Race is a part of all Americans’ history because we all have assumptions about it that affect how we relate within and across racial lines. For that reason, Outside In is a book for all Iowans, not just African-Americans.*
Outside-In is a project of the State Historical Society of Iowa, hoping to ‘fill the void’ of published works on the history of Iowa’s African-America population. This book is the first major work to explore this rich history since the 1848 publication of Dr. Leola N. Bergmann’s “The Negro in Iowa” and Dr. Dorothy Schwieder’s book Iowa: the Middle Land in 1996.
One of the problems facing the researchers of Outside In was to locate the documents, records, and personal stories of ‘regular people,’ who were not scientists, politicians, or otherwise famous. As the introduction states, “Most were people focused on earning a living, some literally just surviving the challenges that faced them on a daily basis. Creating a record of their lives -saving precious documents or cultural artifacts-was not very high on their list of things to do.”** But many of these stories, documents, and images were located and saved by the authors and appear in this work.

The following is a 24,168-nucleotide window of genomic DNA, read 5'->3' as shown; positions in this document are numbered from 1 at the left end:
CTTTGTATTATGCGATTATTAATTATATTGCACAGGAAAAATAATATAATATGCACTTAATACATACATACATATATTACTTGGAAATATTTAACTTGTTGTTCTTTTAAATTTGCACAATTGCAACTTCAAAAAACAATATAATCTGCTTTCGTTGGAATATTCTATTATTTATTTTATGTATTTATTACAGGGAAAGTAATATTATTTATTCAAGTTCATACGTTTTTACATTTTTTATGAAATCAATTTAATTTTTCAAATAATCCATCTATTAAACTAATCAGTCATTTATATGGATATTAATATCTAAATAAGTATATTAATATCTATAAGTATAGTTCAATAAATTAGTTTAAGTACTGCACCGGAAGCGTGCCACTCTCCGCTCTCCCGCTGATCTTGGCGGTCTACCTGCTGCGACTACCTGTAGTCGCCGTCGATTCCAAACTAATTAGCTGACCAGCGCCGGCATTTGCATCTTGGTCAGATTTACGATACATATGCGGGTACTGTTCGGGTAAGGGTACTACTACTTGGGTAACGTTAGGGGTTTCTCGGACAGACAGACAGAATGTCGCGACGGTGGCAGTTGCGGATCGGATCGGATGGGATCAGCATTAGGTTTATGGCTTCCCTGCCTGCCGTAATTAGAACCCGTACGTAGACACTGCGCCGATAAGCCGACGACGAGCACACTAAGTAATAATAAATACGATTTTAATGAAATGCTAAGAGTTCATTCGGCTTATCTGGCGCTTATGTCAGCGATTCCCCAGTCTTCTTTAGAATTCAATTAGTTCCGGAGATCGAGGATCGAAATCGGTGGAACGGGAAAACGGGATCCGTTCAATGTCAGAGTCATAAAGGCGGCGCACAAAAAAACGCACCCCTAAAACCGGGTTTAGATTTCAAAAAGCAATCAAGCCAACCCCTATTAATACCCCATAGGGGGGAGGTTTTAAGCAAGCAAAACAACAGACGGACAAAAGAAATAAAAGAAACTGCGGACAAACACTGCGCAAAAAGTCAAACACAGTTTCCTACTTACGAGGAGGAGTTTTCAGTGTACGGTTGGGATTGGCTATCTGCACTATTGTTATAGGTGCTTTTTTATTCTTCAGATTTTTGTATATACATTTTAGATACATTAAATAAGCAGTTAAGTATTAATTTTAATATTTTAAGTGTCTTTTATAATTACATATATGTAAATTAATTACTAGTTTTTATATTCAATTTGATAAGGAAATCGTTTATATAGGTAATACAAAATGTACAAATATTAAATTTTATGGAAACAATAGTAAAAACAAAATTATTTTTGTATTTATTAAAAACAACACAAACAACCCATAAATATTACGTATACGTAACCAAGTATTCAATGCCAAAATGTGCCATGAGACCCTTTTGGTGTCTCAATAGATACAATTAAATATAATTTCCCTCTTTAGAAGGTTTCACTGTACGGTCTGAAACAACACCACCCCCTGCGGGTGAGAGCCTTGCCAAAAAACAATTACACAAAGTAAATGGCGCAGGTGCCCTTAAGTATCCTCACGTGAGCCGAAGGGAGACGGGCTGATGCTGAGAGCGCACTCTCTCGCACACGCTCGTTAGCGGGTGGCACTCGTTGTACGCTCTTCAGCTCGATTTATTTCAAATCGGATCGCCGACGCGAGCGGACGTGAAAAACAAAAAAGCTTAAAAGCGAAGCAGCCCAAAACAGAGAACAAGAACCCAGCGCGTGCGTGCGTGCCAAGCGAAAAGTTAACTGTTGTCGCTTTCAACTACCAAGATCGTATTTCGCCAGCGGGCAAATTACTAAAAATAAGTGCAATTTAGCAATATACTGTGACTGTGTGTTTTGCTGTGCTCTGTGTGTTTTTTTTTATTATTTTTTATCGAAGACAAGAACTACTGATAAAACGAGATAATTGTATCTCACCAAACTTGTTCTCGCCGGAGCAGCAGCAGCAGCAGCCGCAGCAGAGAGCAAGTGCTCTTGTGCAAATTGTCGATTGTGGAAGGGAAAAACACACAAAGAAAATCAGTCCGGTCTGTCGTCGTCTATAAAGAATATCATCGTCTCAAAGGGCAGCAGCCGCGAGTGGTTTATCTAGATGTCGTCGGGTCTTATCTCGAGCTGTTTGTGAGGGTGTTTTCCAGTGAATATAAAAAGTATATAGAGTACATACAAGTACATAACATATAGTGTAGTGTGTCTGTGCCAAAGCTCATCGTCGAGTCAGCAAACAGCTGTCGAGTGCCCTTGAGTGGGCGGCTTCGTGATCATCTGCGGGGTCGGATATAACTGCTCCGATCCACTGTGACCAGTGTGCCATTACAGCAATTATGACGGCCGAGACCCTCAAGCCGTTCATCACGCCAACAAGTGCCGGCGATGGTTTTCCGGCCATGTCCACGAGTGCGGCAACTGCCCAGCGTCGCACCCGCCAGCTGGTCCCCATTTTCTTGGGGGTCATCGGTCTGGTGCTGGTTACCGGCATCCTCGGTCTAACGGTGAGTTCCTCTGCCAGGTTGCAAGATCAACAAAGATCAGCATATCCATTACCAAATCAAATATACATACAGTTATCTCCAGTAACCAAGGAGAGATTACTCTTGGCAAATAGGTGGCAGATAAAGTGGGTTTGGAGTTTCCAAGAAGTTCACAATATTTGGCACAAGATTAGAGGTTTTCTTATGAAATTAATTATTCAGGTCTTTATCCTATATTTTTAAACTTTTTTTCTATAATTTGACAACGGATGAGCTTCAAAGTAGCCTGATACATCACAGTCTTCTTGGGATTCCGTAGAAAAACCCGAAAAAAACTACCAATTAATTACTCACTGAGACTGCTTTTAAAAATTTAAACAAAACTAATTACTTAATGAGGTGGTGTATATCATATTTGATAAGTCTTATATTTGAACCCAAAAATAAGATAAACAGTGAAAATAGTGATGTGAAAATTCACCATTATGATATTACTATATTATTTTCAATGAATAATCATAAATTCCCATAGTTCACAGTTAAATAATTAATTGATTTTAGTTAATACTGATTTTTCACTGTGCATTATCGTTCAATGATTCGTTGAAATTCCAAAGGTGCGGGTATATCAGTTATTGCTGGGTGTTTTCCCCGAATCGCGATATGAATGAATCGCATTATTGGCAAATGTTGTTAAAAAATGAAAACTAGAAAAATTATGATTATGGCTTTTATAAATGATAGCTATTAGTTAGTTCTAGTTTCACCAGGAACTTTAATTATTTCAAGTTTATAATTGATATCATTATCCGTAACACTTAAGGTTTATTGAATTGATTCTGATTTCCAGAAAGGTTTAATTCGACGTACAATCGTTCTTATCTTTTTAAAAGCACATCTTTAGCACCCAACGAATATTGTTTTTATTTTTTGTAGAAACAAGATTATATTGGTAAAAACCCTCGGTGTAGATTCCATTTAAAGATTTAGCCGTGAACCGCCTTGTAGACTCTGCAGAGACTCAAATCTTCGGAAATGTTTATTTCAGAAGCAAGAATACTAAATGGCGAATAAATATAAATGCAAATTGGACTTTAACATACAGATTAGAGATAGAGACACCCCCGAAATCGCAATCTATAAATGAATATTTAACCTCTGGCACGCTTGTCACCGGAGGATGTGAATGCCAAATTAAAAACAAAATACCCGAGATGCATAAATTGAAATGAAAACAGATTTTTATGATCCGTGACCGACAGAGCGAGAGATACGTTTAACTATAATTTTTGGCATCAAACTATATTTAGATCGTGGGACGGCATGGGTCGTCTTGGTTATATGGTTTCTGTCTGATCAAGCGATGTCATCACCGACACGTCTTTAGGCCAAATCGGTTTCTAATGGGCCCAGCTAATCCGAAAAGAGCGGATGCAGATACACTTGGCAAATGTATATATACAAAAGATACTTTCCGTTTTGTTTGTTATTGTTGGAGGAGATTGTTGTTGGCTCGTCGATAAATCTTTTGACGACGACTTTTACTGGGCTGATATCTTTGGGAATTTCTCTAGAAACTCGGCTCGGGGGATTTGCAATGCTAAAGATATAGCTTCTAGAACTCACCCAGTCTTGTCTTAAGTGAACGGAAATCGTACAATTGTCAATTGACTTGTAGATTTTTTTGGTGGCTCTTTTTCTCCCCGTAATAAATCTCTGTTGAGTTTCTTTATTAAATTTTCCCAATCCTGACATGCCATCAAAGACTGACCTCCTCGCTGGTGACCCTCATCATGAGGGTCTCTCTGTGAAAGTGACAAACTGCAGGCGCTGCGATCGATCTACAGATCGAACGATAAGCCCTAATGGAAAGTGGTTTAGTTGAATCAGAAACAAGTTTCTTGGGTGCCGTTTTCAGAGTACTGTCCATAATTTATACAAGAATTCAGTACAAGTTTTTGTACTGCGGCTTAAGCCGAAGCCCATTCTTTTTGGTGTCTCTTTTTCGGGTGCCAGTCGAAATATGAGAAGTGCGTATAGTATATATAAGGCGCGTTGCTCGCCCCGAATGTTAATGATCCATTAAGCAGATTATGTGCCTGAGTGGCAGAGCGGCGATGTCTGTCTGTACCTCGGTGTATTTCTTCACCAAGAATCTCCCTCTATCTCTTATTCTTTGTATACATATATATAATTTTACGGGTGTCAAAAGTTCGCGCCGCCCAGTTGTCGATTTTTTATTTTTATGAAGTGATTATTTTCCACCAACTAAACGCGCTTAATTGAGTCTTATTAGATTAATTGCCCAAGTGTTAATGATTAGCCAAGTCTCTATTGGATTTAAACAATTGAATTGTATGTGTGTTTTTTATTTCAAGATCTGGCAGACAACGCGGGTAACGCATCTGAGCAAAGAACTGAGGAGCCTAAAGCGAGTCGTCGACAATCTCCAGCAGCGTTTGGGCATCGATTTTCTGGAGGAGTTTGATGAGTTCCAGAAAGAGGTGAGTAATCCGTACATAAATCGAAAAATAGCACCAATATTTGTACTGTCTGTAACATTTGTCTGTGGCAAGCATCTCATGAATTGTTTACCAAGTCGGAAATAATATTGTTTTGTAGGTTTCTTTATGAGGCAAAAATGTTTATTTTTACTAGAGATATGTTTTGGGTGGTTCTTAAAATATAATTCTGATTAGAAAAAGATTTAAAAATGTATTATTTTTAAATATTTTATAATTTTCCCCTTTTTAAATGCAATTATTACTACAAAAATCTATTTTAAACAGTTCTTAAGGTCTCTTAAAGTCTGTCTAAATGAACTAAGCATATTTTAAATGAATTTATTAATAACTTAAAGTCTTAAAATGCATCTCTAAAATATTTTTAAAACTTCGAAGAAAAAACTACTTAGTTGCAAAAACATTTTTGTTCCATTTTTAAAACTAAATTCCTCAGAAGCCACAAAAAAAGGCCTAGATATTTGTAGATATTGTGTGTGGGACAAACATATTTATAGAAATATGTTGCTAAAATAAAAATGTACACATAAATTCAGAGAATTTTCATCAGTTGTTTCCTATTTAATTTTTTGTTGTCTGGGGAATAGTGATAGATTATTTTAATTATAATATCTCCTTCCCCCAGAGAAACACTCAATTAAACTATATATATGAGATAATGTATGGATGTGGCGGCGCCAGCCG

The city of Davenport comes up numerous times. It was in our city that Federal Marshall Laurel Summers searched a train for John Brown and twelve rescued slaves (including one baby born during the escape from Missouri) in 1859, not realizing that they were all hidden in the freight car. In 1915, George Woodson, a former slave and graduate of Howard Law School, led statewide public outcry against a Davenport theater’s plan to show the “racially-charged” film Birth of a Nation. In August of 1963, over 2,000 Civil Rights supporters marched in Davenport, speaking out against job discrimination in the police forces in Davenport and Scott County.
Outside In tells the story of remarkable Davenporters like Cecile Cooper, who founded Quad Cities Negro Heritage Society and the Semper Fidelis Federated Woman’s Club, and reminds us that Roger Craig, former running back for the San Francisco 49ers, grew up here.
Although Black History Month is the traditional time to take an especial look at the contributions of African-Americans to our country, county, and town, our shared history is not something to be dusted off and examined for only 28 days out of 365, nor would it be entirely possible to do so. So we ask you to keep in mind that the fascinating stories of Outside In are waiting for you in our Special Collections Center not just this month, but whenever you want to read the stories of extraordinary ordinary Iowans.
(posted by Sarah)